Good word choice can literally move people to action. Of course, it requires choosing specific, vibrant words, such as metaphors, similes and analogies, that articulate, enhance and enliven your content. The objective should be to enlighten the reader or listener so s/he “walks” away feeling better, more informed and more energized. Evocative words are better than powerless or feeble ones. Prettier words are better than plain ones. For example, an “electrifying” video is much more energizing than a “great” video; an “edifying” article is much more interesting than an “informative” one.
Words matter for creating effective content. Just make sure that when choosing specific words or phrases, you do so with your audience in mind. Experts, nonprofessionals, managers, technicians, and hybrids (decision makers with expert knowledge) all require different word choices. Influencers, brand advocates and customer advocates are all different kinds of audiences. A friendly audience requires different word choices than apathetic ones; an uninformed audience will react to your choice of words differently than a hostile one.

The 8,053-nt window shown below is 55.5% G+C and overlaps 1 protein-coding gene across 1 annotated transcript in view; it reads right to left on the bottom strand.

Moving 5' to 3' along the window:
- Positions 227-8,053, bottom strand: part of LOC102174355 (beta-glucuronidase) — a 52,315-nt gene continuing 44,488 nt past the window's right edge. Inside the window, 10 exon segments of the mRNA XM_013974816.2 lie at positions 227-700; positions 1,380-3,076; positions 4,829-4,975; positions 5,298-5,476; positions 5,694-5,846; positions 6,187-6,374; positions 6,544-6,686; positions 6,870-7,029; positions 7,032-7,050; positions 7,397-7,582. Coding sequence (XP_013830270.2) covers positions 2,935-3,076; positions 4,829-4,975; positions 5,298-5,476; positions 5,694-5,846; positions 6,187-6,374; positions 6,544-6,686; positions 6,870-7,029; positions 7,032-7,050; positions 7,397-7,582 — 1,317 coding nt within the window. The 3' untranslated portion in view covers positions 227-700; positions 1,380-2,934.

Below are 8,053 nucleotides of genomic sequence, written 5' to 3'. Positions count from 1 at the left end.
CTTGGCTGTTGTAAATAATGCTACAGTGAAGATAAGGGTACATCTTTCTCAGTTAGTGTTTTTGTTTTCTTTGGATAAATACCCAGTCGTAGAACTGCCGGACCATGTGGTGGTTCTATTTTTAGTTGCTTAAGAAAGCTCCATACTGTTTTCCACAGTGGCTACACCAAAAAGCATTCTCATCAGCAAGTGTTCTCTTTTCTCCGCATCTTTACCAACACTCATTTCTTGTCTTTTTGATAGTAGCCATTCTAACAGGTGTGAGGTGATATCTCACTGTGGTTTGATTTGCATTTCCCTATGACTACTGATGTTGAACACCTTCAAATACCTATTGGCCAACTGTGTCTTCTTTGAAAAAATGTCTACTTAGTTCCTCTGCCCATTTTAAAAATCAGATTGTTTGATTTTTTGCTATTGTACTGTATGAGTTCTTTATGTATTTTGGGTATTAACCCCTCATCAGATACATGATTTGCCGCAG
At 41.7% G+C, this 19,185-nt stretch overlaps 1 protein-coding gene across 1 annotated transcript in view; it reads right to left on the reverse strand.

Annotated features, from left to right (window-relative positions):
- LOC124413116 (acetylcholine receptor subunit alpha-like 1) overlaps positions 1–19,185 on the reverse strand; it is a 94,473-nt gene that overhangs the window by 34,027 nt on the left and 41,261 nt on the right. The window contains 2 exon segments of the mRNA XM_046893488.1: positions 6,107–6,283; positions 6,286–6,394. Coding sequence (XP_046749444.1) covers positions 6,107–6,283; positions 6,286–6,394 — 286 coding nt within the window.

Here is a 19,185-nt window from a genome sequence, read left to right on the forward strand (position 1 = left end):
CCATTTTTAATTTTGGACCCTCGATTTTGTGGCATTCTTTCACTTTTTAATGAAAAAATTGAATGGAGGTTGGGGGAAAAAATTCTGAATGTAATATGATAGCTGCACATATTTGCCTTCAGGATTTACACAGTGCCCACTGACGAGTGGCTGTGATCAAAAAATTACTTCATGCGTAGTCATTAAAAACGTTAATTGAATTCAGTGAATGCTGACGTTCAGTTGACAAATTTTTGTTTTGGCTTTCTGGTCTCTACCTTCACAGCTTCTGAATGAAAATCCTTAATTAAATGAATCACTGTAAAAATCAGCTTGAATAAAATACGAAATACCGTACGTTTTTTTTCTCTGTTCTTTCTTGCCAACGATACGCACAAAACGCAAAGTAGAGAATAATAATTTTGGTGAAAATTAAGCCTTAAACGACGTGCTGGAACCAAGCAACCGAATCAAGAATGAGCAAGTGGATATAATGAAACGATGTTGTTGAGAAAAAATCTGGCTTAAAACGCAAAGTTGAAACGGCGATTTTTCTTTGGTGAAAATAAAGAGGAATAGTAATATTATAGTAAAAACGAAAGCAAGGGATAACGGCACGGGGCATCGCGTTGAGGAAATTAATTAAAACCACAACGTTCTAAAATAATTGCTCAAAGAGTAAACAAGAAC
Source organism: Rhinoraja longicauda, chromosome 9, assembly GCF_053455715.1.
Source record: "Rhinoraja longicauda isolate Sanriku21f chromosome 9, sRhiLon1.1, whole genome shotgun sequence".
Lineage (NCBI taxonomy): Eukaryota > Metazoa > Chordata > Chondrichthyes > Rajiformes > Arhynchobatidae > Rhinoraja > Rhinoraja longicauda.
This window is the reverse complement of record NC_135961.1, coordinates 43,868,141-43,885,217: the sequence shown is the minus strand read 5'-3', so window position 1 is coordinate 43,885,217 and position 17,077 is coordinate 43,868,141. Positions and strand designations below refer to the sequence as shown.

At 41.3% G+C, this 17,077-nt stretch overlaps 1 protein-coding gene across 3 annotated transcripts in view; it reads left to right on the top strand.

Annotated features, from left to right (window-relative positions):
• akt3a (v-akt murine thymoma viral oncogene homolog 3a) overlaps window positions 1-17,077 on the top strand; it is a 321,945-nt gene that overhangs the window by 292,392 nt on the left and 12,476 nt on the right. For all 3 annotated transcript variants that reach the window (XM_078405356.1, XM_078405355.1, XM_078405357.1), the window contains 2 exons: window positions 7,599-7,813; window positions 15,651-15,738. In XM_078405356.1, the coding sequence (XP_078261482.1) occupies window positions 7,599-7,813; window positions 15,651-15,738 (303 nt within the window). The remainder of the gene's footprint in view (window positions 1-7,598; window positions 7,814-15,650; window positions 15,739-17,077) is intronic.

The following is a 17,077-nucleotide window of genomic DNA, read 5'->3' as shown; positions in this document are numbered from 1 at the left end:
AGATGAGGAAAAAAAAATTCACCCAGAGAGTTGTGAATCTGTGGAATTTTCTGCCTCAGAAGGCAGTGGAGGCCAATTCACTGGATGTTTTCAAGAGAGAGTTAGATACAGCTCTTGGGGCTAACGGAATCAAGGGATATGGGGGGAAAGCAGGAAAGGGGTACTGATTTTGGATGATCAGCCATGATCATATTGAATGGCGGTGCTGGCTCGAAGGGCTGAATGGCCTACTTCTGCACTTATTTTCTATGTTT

Every single word you choose is a vital building block for your getting your idea, message or story across in a way that will engage your audience. A wrong word can send your reader or listener in an unintended direction and bring your entire content tumbling down. So be aware of who your specific audience is, and be purposeful when you choose your words. The key to engaging and memorable content is to choose words that convey your idea, message or story in a way that is clear, easily understood and convincing for your audience. So be mindful when it comes to the words you choose to use when developing your content. They may be free, but depending on how you choose them and use them, they can make mincemeat of your business.